Also included is the surprise aria “Ecco qui l’incomprensibile” composed by the Holy Roman Emperor Leopold I von Habsburg taken from Antonio Draghi’s oratorio “Il Crocefisso per Grazia.” Written in 1691, it is the only piece from the 17th century, and typically for time is composed in strophic form, with verses separated by an instrumental refrain.
The arias dedicated to Mary Magdalene take the listener on a more clearly defined journey, relating episodes of her relationship to Jesus in clear chronological order. The first aria “Sinché ridon le rose” is one of three taken from Giovanni Lorenzo Bononcini’s oratorio “La conversione di Maddalena.” As she contemplates her decision to follow Jesus, she reflects without guilt on the joys of her youth, which Aspromonte adorns with a series of light coloraturas, embellishments, and colorful inflections, in a confident, refined rendition that never descends into overstatement.
The second of Bononcini’s arias “Cor imbelle a due nemici” is a particularly delightful piece in which her voice and Boris Begelman’s solo violin compete, reflecting Magdalene’s inner struggle on her path towards conversion. Again, Aspromonte’s vocal agility is on display with extended passages of coloratura and subtly embellished lines.
“La Maddalena ai piedi di Cristo” by Antonio Caldara from 1713 provides two arias, both preceded by a passage of recitative. The first of which “Pompe inutili” finds Magdalena in a state of repentance. Aspromonte gives voice to Magdalena’s determination to remain faithful with a well-paced, exquisitely phrased, calmly reflective A section, which she then underlines in the short B section with an emphatic, yet controlled, emotional outburst. This is followed later in the disk by the second aria “In lagrime stemprato.”
Her journey is brought to an end with two arias taken from Handel’s “La Resurrezione” in which Aspromonte’s musicality and vocal versatility are given center stage. In the aria “Ho un non so che nel cor,” the ensemble provides only a minimal accompaniment, leaving her voice to carry not just the melody, but also the full emotional content of the piece. The second aria “Se impassibile, immortale” also puts the full weight of the interpretation onto the singer. Aspromonte is more than up to the task of bringing the arias alive, producing two detailed, refined and elegant renditions, which uncover the full emotional content of the pieces.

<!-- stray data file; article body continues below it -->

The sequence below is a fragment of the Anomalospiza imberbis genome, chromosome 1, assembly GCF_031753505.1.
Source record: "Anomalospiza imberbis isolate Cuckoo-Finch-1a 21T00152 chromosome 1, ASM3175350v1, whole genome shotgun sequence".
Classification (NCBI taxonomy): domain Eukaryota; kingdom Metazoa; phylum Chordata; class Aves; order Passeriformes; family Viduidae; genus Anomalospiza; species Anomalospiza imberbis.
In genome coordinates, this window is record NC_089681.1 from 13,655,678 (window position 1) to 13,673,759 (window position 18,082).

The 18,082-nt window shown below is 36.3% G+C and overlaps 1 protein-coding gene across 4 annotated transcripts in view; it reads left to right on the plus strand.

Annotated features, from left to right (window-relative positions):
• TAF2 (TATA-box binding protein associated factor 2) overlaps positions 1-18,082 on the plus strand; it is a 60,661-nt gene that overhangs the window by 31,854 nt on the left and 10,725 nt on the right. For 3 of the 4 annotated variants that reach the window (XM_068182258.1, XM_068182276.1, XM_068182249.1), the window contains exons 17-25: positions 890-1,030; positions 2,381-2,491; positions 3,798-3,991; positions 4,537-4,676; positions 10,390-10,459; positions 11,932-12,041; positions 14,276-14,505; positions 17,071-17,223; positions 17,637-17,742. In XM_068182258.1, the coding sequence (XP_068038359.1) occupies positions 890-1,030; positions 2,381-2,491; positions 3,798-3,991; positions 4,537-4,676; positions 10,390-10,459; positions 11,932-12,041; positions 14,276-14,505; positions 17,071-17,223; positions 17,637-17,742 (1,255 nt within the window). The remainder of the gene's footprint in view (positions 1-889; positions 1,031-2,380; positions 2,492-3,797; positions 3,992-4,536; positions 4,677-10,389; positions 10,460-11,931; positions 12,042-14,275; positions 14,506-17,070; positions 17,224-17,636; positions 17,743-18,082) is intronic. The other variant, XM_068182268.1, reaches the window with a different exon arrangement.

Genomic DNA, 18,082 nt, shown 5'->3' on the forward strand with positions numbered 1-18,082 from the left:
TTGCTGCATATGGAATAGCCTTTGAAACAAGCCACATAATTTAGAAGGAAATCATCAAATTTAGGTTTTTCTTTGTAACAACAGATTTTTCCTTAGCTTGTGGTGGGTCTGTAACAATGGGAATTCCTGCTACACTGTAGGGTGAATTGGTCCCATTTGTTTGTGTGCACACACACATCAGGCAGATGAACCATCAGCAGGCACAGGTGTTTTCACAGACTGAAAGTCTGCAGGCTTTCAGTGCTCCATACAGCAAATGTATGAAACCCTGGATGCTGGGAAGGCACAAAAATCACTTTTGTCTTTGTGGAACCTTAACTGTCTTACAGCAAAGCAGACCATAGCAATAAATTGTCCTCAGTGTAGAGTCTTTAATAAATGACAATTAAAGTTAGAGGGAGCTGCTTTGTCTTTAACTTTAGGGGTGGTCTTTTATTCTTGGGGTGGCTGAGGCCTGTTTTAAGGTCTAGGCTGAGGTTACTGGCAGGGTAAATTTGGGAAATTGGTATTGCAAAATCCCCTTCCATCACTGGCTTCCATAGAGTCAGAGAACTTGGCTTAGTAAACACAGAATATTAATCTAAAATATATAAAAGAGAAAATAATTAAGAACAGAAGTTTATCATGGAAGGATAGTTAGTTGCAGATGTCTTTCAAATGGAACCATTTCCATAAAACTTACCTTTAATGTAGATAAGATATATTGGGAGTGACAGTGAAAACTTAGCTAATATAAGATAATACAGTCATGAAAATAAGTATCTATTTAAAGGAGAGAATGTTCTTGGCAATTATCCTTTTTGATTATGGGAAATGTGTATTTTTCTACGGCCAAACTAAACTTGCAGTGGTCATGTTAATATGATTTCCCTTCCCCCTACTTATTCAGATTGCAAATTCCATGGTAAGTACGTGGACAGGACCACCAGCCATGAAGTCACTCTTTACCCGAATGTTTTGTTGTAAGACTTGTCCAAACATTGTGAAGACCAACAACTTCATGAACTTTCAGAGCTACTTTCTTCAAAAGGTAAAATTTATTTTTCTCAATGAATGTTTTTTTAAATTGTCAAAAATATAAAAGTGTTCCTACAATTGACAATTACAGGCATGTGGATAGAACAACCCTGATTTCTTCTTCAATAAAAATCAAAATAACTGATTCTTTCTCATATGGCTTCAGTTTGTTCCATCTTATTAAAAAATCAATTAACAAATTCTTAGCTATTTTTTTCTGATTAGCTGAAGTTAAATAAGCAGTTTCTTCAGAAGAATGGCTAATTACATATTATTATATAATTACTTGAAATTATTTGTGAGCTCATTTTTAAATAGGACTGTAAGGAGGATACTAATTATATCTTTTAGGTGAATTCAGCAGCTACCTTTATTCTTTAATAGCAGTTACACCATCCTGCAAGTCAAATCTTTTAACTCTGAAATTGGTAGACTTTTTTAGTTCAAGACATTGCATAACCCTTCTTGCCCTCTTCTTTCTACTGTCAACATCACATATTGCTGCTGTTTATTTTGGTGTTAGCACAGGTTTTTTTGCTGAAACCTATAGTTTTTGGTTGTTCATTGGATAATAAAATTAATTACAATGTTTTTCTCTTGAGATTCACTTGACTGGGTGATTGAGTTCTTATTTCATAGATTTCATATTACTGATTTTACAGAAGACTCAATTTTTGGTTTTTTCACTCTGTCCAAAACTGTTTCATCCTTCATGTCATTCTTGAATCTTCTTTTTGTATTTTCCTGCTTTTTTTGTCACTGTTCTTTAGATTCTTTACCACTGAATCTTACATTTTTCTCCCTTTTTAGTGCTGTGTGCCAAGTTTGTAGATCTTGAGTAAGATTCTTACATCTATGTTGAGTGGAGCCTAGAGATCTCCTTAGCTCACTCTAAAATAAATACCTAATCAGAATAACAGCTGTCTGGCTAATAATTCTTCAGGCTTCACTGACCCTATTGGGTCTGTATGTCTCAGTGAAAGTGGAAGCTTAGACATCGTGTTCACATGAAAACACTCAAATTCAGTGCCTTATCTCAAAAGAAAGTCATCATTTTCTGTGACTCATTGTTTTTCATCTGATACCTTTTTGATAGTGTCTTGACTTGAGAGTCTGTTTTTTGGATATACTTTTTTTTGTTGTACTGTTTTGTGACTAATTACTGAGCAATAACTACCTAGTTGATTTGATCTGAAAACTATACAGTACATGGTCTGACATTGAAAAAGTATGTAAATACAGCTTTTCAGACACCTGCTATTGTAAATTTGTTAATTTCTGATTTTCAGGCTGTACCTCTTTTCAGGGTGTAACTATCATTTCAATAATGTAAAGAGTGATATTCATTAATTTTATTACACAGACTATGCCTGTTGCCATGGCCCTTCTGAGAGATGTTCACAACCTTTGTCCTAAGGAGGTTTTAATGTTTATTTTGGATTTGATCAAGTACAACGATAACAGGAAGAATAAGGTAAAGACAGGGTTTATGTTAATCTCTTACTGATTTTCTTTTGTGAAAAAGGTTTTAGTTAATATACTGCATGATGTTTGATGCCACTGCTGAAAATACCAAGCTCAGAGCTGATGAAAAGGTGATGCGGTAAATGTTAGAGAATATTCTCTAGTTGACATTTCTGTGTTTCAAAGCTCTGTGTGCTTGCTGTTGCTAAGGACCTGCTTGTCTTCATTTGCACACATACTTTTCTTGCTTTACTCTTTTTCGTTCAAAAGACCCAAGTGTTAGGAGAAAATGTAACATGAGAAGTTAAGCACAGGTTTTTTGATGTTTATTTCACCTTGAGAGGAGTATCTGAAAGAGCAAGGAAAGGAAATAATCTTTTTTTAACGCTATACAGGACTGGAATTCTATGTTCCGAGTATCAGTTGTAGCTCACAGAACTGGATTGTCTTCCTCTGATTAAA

The inclusion of three instrumental pieces, taken from the oratorios by Caldara, Bononcini, and Handel, provides a pleasing contrast and balance to the arias. The sinfonia from “La Maddalena ai pied idi Cristo” is a lively, rhythmically gripping piece with strong forward momentum, for which I Barocchisti produce a clean, crisp sound, whilst Handel’s overture from “La Resurrezione” is given an elegant, almost regal rendition in which the textural quality of trumpets and wind are beautifully balanced alongside the strings. Bononcini’s sinfonia from the “La conversione di Maddelena” is a much darker piece which, in its opening bars, is suggestive of the crucifixion and Magdalena’s anguish, which then transforms into a reflective passage, and which I Barocchisti render with suitable sensitivity.
Fasolis elicits a clean, rhythmically taught sound from the ensemble, sensitively supporting Aspromonte on all the tracks, in which individual performances are gracefully allowed to emerge, such as the cello in “Pompe inutile.” Along with Begelman’s solo violin, they add a further degree of virtuosity and color to what is a beautiful and effective presentation.
Overall, the album provides further evidence of Aspromonte’s impressive talent, in which her ability to deliver convincing interpretations, richly endowed with subtle and emotional detail has allowed her to open up fresh vistas successfully, in this case with two fascinating portraits of women who suffered for Christ.
Although not a recording that gives up all its treasures on the first listening, it will certainly repay the patient listener many times over.